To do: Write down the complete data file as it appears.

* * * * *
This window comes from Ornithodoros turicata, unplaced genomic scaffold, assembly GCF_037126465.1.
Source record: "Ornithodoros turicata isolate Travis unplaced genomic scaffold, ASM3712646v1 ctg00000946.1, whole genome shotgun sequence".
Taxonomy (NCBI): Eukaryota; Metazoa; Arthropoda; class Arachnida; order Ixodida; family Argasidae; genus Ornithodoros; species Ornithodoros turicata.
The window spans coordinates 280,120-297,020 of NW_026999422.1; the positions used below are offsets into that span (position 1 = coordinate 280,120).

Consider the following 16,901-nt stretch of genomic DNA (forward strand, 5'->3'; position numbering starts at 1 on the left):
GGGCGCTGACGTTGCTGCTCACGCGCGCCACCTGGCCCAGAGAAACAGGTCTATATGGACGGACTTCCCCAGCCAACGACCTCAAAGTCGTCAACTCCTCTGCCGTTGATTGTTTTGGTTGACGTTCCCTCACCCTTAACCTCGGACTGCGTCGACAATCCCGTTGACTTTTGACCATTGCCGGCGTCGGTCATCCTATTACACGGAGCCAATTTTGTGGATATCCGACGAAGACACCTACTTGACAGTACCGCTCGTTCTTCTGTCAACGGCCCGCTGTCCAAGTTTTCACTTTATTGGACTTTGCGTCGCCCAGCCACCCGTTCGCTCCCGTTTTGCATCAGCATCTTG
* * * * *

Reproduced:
This window comes from Ornithodoros turicata, unplaced genomic scaffold, assembly GCF_037126465.1.
Source record: "Ornithodoros turicata isolate Travis unplaced genomic scaffold, ASM3712646v1 ctg00000946.1, whole genome shotgun sequence".
Taxonomy (NCBI): Eukaryota; Metazoa; Arthropoda; class Arachnida; order Ixodida; family Argasidae; genus Ornithodoros; species Ornithodoros turicata.
The window spans coordinates 280,120-297,020 of NW_026999422.1; the positions used below are offsets into that span (position 1 = coordinate 280,120).

Consider the following 16,901-nt stretch of genomic DNA (forward strand, 5'->3'; position numbering starts at 1 on the left):
GGGCGCTGACGTTGCTGCTCACGCGCGCCACCTGGCCCAGAGAAACAGGTCTATATGGACGGACTTCCCCAGCCAACGACCTCAAAGTCGTCAACTCCTCTGCCGTTGATTGTTTTGGTTGACGTTCCCTCACCCTTAACCTCGGACTGCGTCGACAATCCCGTTGACTTTTGACCATTGCCGGCGTCGGTCATCCTATTACACGGAGCCAATTTTGTGGATATCCGACGAAGACACCTACTTGACAGTACCGCTCGTTCTTCTGTCAACGGCCCGCTGTCCAAGTTTTCACTTTATTGGACTTTGCGTCGCCCAGCCACCCGTTCGCTCCCGTTTTGCATCAGCATCTTG